“In my district, there is a surgeon and other people I know who are stepping forward with real proposals,” said the 29-year-old student, citing pollution, rubbish collection and transportation issues.

Municipal leaders elected on Sunday will have more autonomy than those in office under Ben Ali, and more prerogatives than the special delegations tasked with the day-to-day management of cities since the revolution.

“For me, it’s the independent lists that can improve the situation, with local officials who know our problems and have ideas on how to solve them,” said Najar.

Only the Islamists of the Ennahda party and the liberals of Nidaa Tounes have managed to secure lists in all 350 municipalities, and many observers expect them to capture a good part of the cities.

But Wasila says she still plans to vote on Sunday to avoid leaving “the country to those who have lied and disappointed us” in recent years.

After parliamentary elections in 2014, Nidaa Tounes, elected on an anti-extremist ticket, quickly made an alliance with Ennahda, leaving a bitter taste in the mouths of many Tunisian voters.

This is precisely why Ghazoua Maaouia, a gym teacher who voted in 2014, will not vote this time around.

“This campaign is pure comedy,” she said. Candidates clash on TV, she said, but the real deals are made “in backstage arrangements between the big parties that share the cake.”

Maaouia, who teaches at a public school downtown while completing her doctorate, believes young candidates will never have a true seat at the table. For her, the young political hopefuls are only “symbolic.”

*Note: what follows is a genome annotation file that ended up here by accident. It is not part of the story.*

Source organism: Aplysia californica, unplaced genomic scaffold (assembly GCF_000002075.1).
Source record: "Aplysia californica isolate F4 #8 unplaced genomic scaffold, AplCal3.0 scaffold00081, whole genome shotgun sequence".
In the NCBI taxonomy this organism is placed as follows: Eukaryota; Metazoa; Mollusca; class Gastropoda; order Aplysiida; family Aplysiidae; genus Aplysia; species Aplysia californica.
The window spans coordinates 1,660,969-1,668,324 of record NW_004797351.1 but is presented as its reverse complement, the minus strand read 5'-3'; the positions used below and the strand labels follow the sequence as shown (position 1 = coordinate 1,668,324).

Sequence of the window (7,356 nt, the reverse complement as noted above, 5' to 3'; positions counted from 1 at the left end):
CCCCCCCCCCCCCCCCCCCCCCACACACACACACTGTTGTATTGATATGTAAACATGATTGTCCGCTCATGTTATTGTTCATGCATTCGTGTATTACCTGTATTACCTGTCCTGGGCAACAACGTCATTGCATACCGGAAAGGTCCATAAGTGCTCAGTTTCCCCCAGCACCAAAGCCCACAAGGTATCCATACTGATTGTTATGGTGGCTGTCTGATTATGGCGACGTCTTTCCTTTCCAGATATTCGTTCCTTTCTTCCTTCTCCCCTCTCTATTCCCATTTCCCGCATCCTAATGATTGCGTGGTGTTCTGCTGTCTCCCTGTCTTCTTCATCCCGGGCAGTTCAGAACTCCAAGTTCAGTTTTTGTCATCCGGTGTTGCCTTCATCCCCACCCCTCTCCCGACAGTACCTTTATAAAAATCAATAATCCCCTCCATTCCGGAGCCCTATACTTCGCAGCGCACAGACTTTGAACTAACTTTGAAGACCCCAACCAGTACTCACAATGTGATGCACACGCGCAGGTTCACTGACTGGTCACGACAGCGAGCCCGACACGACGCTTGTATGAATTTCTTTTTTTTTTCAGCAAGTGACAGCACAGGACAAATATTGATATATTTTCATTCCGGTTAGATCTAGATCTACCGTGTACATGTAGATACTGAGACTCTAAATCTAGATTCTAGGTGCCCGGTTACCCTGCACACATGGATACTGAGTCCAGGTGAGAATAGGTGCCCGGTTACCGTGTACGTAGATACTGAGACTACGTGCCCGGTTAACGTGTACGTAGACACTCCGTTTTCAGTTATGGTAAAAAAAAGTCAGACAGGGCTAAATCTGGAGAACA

“Young people have ideas, they do a lot of things in the field, but they have no political power to get things done.”


First Arab-EU summit billed as chance to cooperate in troubled region

Updated 22 February 2019
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First Arab-EU summit billed as chance to cooperate in troubled region

  • President Abdel Fattah El-Sisi will host the two-day summit in Egypt’s Red Sea resort of Sharm el-Sheikh
  • EU foreign policy chief Federica Mogherini says the gathering is about much more than migration
CAIRO: European and Arab leaders are to hold their first summit Sunday, in what the top EU diplomat sees as a chance to boost cooperation across a troubled Mediterranean region.
President Abdel Fattah El-Sisi will host the two-day summit in Egypt’s Red Sea resort of Sharm el-Sheikh to discuss topics like security, trade, development and migration.
Wars and conflicts in places such as Syria and Libya are on the agenda at a summit guarded by the security forces who are fighting a bloody jihadist insurgency a short distance to the north.
But analysts voiced doubts over how much progress can be made, with Europe split over migration and Arab countries still grappling with the fallout from Arab Spring revolutions.